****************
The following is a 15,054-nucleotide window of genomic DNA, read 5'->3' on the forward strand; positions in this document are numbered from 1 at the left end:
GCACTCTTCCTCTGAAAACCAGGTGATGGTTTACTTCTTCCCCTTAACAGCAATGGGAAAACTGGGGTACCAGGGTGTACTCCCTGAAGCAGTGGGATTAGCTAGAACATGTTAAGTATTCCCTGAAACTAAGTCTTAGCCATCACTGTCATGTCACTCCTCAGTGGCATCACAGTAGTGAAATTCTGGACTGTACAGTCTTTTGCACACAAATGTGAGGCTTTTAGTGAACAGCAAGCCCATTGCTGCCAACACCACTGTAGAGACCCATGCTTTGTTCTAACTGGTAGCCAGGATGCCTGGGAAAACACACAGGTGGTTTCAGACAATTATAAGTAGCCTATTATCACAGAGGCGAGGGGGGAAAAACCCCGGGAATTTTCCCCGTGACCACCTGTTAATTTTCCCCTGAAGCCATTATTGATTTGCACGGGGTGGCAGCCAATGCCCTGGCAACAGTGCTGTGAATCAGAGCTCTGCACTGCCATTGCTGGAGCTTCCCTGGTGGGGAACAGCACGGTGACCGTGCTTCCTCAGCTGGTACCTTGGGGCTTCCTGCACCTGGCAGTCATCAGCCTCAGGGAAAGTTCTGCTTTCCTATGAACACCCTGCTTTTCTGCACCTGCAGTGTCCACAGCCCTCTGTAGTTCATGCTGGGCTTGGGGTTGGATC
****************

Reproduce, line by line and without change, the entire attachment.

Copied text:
The following is a 15,054-nucleotide window of genomic DNA, read 5'->3' on the forward strand; positions in this document are numbered from 1 at the left end:
GCACTCTTCCTCTGAAAACCAGGTGATGGTTTACTTCTTCCCCTTAACAGCAATGGGAAAACTGGGGTACCAGGGTGTACTCCCTGAAGCAGTGGGATTAGCTAGAACATGTTAAGTATTCCCTGAAACTAAGTCTTAGCCATCACTGTCATGTCACTCCTCAGTGGCATCACAGTAGTGAAATTCTGGACTGTACAGTCTTTTGCACACAAATGTGAGGCTTTTAGTGAACAGCAAGCCCATTGCTGCCAACACCACTGTAGAGACCCATGCTTTGTTCTAACTGGTAGCCAGGATGCCTGGGAAAACACACAGGTGGTTTCAGACAATTATAAGTAGCCTATTATCACAGAGGCGAGGGGGGAAAAACCCCGGGAATTTTCCCCGTGACCACCTGTTAATTTTCCCCTGAAGCCATTATTGATTTGCACGGGGTGGCAGCCAATGCCCTGGCAACAGTGCTGTGAATCAGAGCTCTGCACTGCCATTGCTGGAGCTTCCCTGGTGGGGAACAGCACGGTGACCGTGCTTCCTCAGCTGGTACCTTGGGGCTTCCTGCACCTGGCAGTCATCAGCCTCAGGGAAAGTTCTGCTTTCCTATGAACACCCTGCTTTTCTGCACCTGCAGTGTCCACAGCCCTCTGTAGTTCATGCTGGGCTTGGGGTTGGATC